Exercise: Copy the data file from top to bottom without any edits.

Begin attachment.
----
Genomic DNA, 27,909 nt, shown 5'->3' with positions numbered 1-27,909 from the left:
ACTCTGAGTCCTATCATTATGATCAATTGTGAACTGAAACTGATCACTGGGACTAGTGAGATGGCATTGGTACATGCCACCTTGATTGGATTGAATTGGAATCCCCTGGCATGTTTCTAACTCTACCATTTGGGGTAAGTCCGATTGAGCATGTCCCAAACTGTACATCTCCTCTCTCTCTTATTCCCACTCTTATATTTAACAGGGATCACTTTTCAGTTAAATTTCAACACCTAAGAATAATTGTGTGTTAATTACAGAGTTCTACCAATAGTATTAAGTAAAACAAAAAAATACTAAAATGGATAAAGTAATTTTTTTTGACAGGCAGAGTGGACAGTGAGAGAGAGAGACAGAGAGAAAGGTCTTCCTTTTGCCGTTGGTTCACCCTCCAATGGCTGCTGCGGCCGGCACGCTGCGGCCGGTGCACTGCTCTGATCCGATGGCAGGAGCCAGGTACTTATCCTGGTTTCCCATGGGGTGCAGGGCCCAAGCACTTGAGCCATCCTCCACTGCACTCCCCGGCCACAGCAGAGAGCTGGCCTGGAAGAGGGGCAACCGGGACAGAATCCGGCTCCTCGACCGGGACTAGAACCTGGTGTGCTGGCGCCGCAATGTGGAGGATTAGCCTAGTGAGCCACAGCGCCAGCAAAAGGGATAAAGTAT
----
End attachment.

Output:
Genomic DNA, 27,909 nt, shown 5'->3' with positions numbered 1-27,909 from the left:
ACTCTGAGTCCTATCATTATGATCAATTGTGAACTGAAACTGATCACTGGGACTAGTGAGATGGCATTGGTACATGCCACCTTGATTGGATTGAATTGGAATCCCCTGGCATGTTTCTAACTCTACCATTTGGGGTAAGTCCGATTGAGCATGTCCCAAACTGTACATCTCCTCTCTCTCTTATTCCCACTCTTATATTTAACAGGGATCACTTTTCAGTTAAATTTCAACACCTAAGAATAATTGTGTGTTAATTACAGAGTTCTACCAATAGTATTAAGTAAAACAAAAAAATACTAAAATGGATAAAGTAATTTTTTTTGACAGGCAGAGTGGACAGTGAGAGAGAGAGACAGAGAGAAAGGTCTTCCTTTTGCCGTTGGTTCACCCTCCAATGGCTGCTGCGGCCGGCACGCTGCGGCCGGTGCACTGCTCTGATCCGATGGCAGGAGCCAGGTACTTATCCTGGTTTCCCATGGGGTGCAGGGCCCAAGCACTTGAGCCATCCTCCACTGCACTCCCCGGCCACAGCAGAGAGCTGGCCTGGAAGAGGGGCAACCGGGACAGAATCCGGCTCCTCGACCGGGACTAGAACCTGGTGTGCTGGCGCCGCAATGTGGAGGATTAGCCTAGTGAGCCACAGCGCCAGCAAAAGGGATAAAGTAT